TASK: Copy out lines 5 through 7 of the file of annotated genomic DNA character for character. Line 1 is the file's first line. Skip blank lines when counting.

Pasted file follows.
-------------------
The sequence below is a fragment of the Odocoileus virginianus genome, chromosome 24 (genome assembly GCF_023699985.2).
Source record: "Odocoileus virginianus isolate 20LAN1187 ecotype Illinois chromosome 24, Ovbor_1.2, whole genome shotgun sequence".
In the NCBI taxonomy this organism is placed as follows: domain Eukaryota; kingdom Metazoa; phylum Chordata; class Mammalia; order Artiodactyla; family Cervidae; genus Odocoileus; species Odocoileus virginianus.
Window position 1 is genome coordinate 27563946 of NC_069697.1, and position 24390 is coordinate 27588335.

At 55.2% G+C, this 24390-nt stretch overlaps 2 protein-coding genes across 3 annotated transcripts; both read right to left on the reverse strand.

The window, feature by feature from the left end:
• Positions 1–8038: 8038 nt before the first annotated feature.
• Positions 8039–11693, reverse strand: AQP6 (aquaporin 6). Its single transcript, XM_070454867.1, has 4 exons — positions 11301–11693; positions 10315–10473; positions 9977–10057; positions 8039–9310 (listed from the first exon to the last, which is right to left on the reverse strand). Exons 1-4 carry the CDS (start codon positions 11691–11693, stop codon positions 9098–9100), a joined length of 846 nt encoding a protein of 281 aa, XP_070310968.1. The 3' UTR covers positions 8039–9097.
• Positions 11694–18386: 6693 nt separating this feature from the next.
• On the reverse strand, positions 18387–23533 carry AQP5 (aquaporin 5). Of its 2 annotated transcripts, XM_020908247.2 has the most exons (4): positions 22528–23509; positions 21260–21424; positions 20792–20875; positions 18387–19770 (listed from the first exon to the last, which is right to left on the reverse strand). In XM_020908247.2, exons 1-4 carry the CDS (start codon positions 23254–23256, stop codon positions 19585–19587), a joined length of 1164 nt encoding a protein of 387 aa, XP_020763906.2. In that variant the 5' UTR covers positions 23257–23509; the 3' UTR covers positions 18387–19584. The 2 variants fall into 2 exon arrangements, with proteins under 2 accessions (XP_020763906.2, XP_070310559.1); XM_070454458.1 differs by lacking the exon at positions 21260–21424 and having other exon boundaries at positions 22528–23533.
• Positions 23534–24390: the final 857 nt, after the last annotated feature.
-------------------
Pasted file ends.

At 55.2% G+C, this 24390-nt stretch overlaps 2 protein-coding genes across 3 annotated transcripts; both read right to left on the reverse strand.

The window, feature by feature from the left end:
• Positions 1–8038: 8038 nt before the first annotated feature.